You guys need to think of it from LC's perspective. They don't care if the "little guy", aka individual investors, fund loans or institutions do it. All they want is for the loans to get funded. LC has absolute zero incentive to set aside loans for individual investors, or stretch out the funding process any longer than the market requires. If LC could get every loan funded instantly by institutions they would go that route. In fact, I wouldn't be surprised at all if the platform were closed to individuals in a few years given that individuals are probably a bigger hassle to deal with.

+1 I can't even tell you how much I agree with this!

The only possible incentive is that us small investors could provide great PR/word-of-mouth marketing to the borrower side - and possibly the investor side. They will always have incentive to make their brand more well-known. This may be the sole reason they are keeping us around.

rawraw

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Re: Competing with institutional lenders for notes.
« Reply #26 on: July 17, 2013, 03:58:21 PM »
LC has more than enough institutional backing to survive going forward.  Is it necessary to keep kissing up to these big guys?  Prosper will soon too.

Pony up and pay for a service?  Did you carefully read my reposted message?  You might be able to compete for now by signing up for NSR, but the big boys are the ones who will develop the fastest and the most efficient APIs, which you and I have no access to or can't afford.  All they need to do is to beat NSR by 1 second or fraction of a second to soak up the best of loans, especially when they are allowed to take 50 or 75% of the loans.  If you are talking about frontrunning, big boys will always win.  Ask Goldman Sachs if you are not sure.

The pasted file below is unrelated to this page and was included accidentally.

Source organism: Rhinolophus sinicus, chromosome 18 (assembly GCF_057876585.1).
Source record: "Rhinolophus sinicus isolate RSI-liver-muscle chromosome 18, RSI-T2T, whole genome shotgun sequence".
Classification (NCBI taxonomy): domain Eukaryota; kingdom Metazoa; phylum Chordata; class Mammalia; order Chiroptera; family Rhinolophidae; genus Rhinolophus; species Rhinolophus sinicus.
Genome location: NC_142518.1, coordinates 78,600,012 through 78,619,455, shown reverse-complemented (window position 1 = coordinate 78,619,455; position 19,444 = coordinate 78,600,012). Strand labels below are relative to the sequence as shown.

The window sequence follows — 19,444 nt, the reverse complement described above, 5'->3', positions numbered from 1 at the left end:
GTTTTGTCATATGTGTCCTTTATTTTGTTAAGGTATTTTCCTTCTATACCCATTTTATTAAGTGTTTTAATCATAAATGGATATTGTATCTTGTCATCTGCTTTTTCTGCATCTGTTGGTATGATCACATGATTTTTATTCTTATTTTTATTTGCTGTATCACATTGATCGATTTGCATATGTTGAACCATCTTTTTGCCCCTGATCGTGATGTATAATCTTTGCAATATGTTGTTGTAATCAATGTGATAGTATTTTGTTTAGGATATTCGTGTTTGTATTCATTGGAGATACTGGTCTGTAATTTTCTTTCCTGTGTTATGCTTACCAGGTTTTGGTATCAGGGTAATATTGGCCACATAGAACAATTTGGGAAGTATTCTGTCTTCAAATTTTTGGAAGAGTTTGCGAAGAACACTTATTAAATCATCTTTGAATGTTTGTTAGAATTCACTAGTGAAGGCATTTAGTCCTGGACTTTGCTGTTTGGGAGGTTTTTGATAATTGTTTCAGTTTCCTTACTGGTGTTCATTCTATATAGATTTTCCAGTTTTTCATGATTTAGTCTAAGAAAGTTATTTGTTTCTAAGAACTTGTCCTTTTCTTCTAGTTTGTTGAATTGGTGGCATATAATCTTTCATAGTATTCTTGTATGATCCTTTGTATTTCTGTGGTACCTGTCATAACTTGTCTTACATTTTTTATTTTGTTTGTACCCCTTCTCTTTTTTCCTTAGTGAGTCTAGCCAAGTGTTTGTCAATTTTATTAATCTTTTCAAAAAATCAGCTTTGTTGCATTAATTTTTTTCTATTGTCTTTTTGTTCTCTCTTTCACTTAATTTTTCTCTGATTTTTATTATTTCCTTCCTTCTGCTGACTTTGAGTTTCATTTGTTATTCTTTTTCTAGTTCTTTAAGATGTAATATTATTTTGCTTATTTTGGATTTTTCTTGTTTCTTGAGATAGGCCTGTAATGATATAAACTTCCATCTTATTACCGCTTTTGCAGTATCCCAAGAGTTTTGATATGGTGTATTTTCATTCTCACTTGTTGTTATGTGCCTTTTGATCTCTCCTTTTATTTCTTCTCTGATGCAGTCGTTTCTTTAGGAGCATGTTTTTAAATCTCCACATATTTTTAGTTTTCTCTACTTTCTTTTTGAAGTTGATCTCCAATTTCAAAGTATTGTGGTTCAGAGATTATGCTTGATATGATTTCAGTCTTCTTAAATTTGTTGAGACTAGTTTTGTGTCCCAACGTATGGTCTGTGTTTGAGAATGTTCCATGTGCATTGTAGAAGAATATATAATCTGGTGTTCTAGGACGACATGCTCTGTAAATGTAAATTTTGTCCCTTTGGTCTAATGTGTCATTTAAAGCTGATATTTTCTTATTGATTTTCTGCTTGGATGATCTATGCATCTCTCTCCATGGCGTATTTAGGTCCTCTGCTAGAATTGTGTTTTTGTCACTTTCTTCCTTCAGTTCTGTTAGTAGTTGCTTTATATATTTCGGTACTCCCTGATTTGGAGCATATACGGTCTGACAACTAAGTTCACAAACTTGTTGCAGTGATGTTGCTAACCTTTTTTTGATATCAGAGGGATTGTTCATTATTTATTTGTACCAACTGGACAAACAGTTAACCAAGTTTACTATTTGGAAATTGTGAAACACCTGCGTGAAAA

So what?  Speculation and what-ifs about the big boys is just more of what I don't understand.  And it's so common on this forum, I've been trying to figure out the source.  Still not certain of it.

At the end of the day, you can spend your time stressed, complaining, or worried about what-ifs and the like.  I'll just spend my time investing and practicing my clicking skills :)

At 24, you probably know more about investing, p2p lending, etc than 99.99% of the public, but some of us here have been investing and involved in the capital markets for almost as many years as you've been alive.  We have seen that good things have a tendency of becoming not good over time.  Call it arbitrage, whatever.  But I think there are some of us here that want to see p2p investing remain open to the little guy.  Once the hedge funds and institutions overrun this market, all of your clicking will be done.
And all the complaining in the world will do what to change the course?  I don't see any value add by any of this complaining and speculation, so I struggle to see why we as a community even bother.

I think everyone gets fixated on just one side of this equation.  Obviously currently investment exceeds demand.  There are plenty reasons to guess and speculate as to why this is occurring.  But demand is increasing and the possible market is quite large, while the attractiveness of other fixed income investments will likely improve in the short to medium term (unless something goes awry in the economy).